NORMAN HUGHES was known internationally for his contribution in the field of palynology, the study of plant microfossils - mainly pollen and spores.
Hughes took the rare opportunity afforded by the Natural Sciences Tripos in Cambridge to become a geologist with a thorough biological training and wide interests in the life sciences. In his chosen field his rigorous work led to original methods and insights. Focusing on Mesozoic stratigraphy and the origins of flowering plants or angiosperms he developed methods for recording data and was early in employing the electron microscope, which yielded a new wealth of information beyond what could previously be seen.
The electron microscope's much greater magnification allowed a higher level of discrimination between different kinds of fossils, revealing small evolutionary changes which had previously been undetectable. Hughes argued the advantages of microfossils, which are sampled in their thousands, as compared with megafossils from which species are erected often from few or even only one specimen.
His 'biorecords' related individual characters to their stratigraphic context showing how much critical information is lost when only species descriptions are employed for purposes of comparison. Many traditional palaeontologists mistakenly perceived this as a threat to the time-hallowed Linnaean system of nomenclature in which so much had been invested. Hughes advocated his biorecords as a supplement rather than a replacement to this system, whose bands of classification are far less detailed. Regrettably his rigorous reasoning was too often ridiculed rather than countered. Hence he suffered, not by his own choosing, as an anti-establishment figure.
He argued against the common neontologists' practice of deducing evolutionary lineages from living material, on the basis that only the fossil record can provide reliable evidence. After authoring (and editing) more than 70 scientific papers and books, his last work, The Enigma of Angiosperm Origins (1994), throws down a methodological challenge to the biological community, with the possibility of no explanation in a single lineage. It remains to be seen how far this challenge will be met.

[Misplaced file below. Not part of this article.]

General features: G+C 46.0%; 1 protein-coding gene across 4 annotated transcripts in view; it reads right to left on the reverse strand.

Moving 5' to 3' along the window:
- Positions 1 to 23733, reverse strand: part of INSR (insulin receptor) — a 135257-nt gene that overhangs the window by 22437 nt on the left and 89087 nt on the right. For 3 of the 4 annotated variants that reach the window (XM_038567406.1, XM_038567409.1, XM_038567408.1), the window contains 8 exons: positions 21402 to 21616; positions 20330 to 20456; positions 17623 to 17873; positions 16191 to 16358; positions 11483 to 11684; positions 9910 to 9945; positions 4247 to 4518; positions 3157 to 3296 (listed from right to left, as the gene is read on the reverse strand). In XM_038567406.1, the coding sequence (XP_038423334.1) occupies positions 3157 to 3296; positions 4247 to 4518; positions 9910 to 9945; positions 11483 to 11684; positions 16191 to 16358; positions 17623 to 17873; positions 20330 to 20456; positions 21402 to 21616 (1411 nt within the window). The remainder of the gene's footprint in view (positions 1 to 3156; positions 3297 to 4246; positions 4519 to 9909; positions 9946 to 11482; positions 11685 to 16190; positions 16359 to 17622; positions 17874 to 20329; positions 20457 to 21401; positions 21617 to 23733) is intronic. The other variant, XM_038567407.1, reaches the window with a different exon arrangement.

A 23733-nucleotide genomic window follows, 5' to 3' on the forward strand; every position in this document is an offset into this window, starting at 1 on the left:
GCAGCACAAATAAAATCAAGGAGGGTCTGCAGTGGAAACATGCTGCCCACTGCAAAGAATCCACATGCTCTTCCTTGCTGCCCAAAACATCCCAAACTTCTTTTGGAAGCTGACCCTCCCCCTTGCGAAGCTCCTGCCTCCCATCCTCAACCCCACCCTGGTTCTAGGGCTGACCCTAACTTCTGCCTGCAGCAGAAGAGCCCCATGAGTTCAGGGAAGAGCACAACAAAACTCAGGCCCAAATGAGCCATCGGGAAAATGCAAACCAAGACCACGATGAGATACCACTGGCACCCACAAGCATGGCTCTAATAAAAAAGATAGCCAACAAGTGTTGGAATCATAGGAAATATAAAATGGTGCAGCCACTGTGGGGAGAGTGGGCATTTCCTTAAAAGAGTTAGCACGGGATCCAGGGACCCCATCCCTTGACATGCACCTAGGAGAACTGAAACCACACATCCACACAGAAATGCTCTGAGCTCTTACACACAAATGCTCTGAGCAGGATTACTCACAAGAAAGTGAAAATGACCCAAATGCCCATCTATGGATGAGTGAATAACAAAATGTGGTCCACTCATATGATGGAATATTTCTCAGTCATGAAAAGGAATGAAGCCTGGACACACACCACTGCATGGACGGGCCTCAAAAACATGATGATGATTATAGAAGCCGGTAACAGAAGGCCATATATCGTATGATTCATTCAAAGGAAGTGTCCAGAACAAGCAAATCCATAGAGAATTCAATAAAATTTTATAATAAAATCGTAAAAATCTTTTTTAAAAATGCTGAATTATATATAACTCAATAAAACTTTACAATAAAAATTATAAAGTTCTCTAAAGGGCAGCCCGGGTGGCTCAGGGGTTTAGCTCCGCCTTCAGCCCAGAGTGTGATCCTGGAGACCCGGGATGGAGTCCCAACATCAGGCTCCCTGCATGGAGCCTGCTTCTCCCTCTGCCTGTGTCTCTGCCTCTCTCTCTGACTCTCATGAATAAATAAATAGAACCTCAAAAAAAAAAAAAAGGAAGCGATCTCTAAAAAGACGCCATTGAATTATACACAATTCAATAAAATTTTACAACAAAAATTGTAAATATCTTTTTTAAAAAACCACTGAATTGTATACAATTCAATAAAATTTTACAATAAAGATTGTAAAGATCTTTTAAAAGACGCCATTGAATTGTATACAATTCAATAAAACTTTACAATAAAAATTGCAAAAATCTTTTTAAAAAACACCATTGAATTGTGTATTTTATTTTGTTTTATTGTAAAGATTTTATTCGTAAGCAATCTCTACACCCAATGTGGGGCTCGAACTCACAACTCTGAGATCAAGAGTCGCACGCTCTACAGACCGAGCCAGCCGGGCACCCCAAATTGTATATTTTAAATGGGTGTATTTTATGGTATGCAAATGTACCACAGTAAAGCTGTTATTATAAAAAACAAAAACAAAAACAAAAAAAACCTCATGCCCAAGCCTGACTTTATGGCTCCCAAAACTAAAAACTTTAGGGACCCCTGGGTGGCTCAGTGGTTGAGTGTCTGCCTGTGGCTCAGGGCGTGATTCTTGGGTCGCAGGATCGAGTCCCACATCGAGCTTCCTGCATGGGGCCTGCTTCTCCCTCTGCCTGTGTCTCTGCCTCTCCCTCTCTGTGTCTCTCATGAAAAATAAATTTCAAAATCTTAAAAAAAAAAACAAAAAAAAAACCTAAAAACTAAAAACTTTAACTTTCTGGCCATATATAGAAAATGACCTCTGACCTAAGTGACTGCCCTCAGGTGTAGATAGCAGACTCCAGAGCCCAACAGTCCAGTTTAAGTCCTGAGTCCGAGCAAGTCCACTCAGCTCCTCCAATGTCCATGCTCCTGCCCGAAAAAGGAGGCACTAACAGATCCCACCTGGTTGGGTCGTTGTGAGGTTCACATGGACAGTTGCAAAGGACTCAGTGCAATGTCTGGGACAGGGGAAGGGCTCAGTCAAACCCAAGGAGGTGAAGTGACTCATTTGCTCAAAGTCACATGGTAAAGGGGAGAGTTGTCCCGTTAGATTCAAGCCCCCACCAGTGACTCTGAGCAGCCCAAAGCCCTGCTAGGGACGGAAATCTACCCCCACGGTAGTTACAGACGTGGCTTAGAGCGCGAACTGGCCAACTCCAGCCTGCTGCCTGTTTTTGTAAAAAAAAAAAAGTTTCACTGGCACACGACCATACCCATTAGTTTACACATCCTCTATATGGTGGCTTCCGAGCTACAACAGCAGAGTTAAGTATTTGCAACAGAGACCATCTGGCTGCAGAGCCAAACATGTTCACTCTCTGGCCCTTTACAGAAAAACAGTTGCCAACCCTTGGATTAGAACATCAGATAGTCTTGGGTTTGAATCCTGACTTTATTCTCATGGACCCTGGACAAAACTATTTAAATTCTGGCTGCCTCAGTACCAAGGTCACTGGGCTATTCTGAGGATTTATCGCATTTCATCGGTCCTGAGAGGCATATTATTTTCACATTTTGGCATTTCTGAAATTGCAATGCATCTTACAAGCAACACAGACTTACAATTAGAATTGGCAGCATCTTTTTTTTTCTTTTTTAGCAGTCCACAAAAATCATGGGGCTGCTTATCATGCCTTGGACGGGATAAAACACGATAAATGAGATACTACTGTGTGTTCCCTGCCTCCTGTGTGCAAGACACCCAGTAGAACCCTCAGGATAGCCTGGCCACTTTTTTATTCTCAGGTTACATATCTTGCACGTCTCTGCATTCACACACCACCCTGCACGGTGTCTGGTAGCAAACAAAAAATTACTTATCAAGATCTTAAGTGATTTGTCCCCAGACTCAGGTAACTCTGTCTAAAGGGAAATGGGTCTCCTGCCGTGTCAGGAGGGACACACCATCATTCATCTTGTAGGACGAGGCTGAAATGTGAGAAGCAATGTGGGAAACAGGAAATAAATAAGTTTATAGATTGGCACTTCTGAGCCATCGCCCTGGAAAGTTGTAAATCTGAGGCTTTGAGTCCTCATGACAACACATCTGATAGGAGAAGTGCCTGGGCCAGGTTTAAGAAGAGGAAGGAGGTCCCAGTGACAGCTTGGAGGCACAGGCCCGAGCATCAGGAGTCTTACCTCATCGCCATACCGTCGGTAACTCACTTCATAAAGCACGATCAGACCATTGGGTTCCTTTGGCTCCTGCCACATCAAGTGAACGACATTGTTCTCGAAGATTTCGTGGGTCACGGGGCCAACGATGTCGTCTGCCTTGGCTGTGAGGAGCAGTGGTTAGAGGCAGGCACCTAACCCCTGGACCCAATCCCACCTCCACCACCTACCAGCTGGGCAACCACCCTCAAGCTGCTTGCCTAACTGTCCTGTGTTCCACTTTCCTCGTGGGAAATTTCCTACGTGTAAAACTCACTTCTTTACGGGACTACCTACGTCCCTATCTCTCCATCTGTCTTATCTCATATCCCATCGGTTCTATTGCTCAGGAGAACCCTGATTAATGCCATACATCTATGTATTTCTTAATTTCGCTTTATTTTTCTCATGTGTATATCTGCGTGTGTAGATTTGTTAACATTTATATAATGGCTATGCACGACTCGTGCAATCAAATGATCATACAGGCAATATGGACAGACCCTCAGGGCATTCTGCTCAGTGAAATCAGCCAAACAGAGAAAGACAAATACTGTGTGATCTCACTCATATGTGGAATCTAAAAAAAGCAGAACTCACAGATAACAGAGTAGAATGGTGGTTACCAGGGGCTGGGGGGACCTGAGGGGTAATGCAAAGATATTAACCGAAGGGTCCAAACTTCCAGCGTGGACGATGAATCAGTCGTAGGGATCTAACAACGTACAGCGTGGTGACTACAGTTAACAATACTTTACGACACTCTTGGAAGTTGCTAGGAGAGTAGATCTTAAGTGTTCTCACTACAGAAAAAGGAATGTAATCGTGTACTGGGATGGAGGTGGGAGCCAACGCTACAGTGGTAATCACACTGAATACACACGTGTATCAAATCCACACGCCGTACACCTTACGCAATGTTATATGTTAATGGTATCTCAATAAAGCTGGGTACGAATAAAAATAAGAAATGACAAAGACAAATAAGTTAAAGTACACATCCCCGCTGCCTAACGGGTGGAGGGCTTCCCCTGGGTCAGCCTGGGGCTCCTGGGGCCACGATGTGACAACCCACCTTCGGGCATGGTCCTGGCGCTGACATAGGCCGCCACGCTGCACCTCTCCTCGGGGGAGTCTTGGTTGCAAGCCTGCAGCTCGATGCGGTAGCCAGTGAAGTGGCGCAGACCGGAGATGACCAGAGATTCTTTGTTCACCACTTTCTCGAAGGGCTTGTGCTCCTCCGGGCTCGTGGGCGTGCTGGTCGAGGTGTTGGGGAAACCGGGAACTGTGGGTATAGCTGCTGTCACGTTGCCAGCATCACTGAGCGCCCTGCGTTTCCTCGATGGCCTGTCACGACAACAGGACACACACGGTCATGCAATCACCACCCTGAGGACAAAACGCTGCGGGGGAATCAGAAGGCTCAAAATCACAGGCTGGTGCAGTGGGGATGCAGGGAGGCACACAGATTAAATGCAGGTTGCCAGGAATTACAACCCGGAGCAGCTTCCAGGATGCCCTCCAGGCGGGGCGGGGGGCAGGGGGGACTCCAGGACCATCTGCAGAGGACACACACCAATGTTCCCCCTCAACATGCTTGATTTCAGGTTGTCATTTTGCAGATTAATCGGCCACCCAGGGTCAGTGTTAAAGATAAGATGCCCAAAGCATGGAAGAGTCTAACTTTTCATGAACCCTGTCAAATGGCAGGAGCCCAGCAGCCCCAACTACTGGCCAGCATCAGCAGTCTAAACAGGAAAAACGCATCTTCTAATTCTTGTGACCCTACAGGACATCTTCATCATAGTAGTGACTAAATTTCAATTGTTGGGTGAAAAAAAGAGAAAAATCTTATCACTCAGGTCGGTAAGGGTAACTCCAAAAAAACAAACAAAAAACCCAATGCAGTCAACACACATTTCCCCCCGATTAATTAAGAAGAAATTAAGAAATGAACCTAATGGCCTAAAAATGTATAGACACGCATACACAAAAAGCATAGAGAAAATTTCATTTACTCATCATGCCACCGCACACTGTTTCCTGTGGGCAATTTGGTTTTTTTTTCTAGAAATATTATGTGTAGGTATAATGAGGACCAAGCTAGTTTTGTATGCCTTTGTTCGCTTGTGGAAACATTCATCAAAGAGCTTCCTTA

Hughes was born in 1918 and educated at King's College School, Wimbledon, and Queens' College, Cambridge, where he won the Wiltshire Prize on Part I of the Natural Sciences Tripos before serving in Field and Survey Regiments of the Royal Artillery in North Africa and Italy. He completed his Part II in 1947 with First Class Honours and won the Harkness Scholarship. His military service continued, however, till 1970 in the Royal Engineers Specialist Pool of Geologists of the Territorial Army, rising to the rank of Colonel and advising on terrains in many parts of the world.
On graduating he became lecturer in Geology at Bedford College, London, and in 1952 he moved to a University Lectureship in Cambridge, where he remained until his retirement in 1985. During this period, entirely on his own initiative and working with a succession of some 25 research students, he developed an internationally recognised school in palynology. He served as President of the International Commission for Palynology in the early Seventies and on many other international organisations, including two subcommissions of the Commission of Stratigraphy of the International Union of Geological Sciences, and he led projects in the International Geological Correlation Programme.
Hughes was one of the founding members of the Palaeontological Association and served it many years in various capacities. He was active in other bodies, notably the Geological Society of London, especially chairing the Stratigraphy Committee. He was awarded an ScD degree on his research in 1977.
Hughes was elected to a Fellowship at Queens', Cambridge, in 1963, and continued till his death serving in several college offices, not least as an expert on wine. As Steward he figured in the BBC television series on the college in 1984.
Not long before his death he and his wife Pamela, who survives him, celebrated their golden wedding. They had no children. Together they enjoyed the countryside, especially bird-watching, and he actively supported her career as an artist.
As a person Norman Hughes was heavyweight, not easily ignored. Perhaps in the eyes of some he could appear outrageously authoritarian. But in personal contacts he was exceptionally unselfish and generous with his time, especially to students. He belonged to a diminishing university tradition where teaching is primary, requiring hours of meticulous preparation of materials.
Conscientious in all he undertook and expressing himself with economy and precision, he was one of the rocks on which the excellence of a university system is built.
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